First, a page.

Fleeing Iran After A Fateful Gig | WAMU 88.5 - American University Radio
Filed Under:

Fleeing Iran After A Fateful Gig

Play associated audio

Weekends on All Things Considered continues its "Why Music Matters" series with Aria Saadi, an actor and musician originally from Iran. Saadi now lives and works in Vancouver, Canada, where he escaped after running afoul of the Iranian government.

Saadi says he remembers well one of his first encounters with Iranian authorities. A self-taught keyboard player, he was performing at what most Americans would call a normal party.

"It was a birthday party, I believe," Saadi says. "There was lots of girls and boys. I would say about 50 people. We were playing and having fun and people were dancing."

But, Saadi says, nothing was normal about this Iranian birthday.

"If you want to have a party in my country, girls and boys should be in different rooms. Also, drinking in my country is illegal," he says. "[At] that party, there was alcohol and there was girls and boys mixed. It's really a bad situation to be in if the guards show up."

In fact, they did.

"All of a sudden, somebody came in and they were like, 'The guards are here! The guards are here!'" Saadi says. "When you hear this you want to save whatever you can and just go. Usually there is a stairway in the middle of the house, inside the house, that leads you to the roof. So I remember I took my keyboard and I took these stairs."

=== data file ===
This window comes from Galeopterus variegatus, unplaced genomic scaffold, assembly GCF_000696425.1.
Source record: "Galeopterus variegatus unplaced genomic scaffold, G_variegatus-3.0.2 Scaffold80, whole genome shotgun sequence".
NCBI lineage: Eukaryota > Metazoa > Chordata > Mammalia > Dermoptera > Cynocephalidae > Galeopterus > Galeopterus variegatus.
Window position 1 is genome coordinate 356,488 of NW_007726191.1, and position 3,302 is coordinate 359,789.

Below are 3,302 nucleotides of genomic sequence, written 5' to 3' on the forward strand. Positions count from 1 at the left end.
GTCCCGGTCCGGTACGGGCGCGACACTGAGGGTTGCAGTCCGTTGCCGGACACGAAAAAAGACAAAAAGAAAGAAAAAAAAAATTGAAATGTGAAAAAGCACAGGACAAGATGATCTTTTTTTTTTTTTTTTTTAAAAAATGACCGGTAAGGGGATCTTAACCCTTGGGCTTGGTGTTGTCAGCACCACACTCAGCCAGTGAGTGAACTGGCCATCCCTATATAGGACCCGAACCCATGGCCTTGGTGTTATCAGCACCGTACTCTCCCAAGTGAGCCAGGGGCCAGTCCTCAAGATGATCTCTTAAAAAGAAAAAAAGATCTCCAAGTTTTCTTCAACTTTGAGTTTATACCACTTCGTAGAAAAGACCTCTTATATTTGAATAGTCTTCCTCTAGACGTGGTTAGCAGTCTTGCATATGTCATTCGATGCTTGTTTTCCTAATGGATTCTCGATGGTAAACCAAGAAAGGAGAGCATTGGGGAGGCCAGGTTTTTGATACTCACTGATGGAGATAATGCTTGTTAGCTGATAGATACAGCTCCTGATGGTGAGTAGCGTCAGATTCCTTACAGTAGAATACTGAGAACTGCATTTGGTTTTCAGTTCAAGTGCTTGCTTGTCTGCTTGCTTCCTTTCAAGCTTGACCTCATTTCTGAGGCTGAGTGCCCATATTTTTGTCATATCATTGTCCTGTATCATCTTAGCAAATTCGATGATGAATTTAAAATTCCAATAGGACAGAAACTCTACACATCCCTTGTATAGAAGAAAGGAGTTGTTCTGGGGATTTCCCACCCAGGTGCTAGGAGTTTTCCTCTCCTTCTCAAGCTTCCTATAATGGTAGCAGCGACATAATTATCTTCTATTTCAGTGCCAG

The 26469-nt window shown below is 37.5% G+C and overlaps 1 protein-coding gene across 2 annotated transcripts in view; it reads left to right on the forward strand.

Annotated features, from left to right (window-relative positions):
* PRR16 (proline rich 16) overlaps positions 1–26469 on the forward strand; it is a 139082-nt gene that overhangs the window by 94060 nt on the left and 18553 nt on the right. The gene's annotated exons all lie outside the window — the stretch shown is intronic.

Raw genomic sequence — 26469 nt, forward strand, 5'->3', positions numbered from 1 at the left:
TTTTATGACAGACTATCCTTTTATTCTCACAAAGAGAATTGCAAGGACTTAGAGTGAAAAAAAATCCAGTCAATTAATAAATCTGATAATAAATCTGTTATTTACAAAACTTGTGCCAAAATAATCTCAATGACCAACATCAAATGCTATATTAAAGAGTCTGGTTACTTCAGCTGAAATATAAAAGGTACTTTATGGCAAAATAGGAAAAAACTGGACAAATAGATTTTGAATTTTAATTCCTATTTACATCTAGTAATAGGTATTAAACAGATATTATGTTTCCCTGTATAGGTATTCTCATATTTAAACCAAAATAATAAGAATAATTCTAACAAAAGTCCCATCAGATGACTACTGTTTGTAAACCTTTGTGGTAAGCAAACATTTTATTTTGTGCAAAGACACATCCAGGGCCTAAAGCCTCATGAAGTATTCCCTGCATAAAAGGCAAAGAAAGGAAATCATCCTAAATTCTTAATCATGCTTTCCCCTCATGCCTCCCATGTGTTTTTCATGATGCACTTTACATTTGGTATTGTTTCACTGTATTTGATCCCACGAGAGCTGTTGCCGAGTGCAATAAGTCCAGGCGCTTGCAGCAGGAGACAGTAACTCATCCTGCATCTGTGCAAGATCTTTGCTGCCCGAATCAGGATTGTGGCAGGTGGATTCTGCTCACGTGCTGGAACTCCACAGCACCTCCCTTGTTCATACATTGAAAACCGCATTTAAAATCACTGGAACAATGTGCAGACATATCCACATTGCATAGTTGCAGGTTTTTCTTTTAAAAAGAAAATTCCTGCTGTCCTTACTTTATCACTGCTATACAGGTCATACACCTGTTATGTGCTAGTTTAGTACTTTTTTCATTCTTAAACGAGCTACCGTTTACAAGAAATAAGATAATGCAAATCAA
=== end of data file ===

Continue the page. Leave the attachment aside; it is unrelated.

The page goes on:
Saadi says he tried to jump from the roof, but it was too high — so he scrambled from rooftop to rooftop until he found an open door and made it to the street. After that night, he says, he set his sights on getting out of Iran.

"I was there for another two or three years. I just told my parents, 'I'm just fed up with this thing. I just want to go somewhere to be free," Saadi says. "I think there's nothing greater than kindness and peace, and I want to see that we can lay our hands in peace."

"Why Music Matters" is produced by Anna Boiko-Weyrauch with support from the National Endowment for the Arts, in collaboration with the Association of Independents in Radio and KEXP-FM in Seattle.

Copyright 2012 National Public Radio. To see more, visit http://www.npr.org/.

NPR

The 'Man Who Touched His Own Heart' Changed Medicine

Melissa Block talks to Rob Dunn about his new book, The Man Who Touched His Own Heart, a history of science and medicine's efforts to understand the working of the human heart.
NPR

Shake Shack Sizzles With IPO As McDonald's Fizzles

Shares of the burger chain shot up Friday, its first trading day. Shake Shack and other fast-casual joints are taking a bite out of McDonald's, which can't recast itself to fit the current trend.
WAMU 88.5

Krupicka Wants Landlords To Be More Transparent About Mold

The Northern Virginia delegate has introduced legislation to make sure renters have access to information about mold.
NPR

Media Outlets Partner With Snapchat To Appeal To Younger Users

As people disappear from the audiences of conventional news organizations, 11 media outlets have partnered with Snapchat in the U.S. to offer its younger users easily digested fare within the app.

Leave a Comment

Help keep the conversation civil. Please refer to our Terms of Use and Code of Conduct before posting your comments.